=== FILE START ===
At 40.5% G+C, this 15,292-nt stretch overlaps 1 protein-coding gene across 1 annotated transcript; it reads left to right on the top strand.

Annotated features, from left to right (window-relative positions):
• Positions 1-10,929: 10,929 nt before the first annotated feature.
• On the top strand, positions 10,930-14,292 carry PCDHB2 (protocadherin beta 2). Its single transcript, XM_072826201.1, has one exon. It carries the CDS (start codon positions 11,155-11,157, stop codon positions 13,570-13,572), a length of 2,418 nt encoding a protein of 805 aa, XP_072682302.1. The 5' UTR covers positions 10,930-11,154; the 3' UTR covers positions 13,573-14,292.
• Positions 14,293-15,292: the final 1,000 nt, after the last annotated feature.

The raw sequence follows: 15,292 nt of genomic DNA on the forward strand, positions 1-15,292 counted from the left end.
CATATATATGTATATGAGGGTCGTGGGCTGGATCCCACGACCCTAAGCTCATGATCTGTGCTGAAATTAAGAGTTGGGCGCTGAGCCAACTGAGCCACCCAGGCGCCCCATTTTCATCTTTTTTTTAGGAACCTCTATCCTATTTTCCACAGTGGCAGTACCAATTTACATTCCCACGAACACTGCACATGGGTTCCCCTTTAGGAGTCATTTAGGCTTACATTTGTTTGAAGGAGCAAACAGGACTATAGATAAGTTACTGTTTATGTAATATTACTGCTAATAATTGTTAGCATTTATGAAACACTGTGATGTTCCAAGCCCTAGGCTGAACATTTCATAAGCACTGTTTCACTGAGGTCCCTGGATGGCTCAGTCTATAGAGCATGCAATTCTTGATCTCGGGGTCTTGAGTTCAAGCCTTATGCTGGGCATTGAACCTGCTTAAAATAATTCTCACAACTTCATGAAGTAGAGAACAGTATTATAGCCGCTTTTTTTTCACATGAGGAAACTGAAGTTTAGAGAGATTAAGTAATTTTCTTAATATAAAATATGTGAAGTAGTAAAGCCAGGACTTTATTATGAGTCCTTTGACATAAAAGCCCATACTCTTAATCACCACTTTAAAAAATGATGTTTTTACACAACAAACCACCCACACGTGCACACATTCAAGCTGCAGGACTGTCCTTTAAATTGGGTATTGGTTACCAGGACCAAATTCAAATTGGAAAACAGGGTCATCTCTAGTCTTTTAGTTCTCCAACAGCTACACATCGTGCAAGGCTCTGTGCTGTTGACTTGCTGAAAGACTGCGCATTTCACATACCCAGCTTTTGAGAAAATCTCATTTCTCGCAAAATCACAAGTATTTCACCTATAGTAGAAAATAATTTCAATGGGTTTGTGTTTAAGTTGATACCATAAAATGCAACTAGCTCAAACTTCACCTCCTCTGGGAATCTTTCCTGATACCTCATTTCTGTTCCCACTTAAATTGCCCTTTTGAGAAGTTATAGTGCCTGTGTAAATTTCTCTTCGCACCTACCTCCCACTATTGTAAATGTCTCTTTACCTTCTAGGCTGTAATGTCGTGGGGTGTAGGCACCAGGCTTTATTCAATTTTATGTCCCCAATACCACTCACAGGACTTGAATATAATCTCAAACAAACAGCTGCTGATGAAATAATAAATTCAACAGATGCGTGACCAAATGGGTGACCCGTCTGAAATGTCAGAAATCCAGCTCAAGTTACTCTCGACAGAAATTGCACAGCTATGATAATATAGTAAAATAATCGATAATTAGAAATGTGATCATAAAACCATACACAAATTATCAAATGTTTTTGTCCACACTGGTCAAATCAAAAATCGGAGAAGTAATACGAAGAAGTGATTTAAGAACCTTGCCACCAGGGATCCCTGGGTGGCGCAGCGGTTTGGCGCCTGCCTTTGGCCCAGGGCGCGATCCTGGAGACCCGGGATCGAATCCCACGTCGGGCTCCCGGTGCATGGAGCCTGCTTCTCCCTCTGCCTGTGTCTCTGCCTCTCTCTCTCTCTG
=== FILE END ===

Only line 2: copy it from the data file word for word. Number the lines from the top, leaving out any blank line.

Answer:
Annotated features, from left to right (window-relative positions):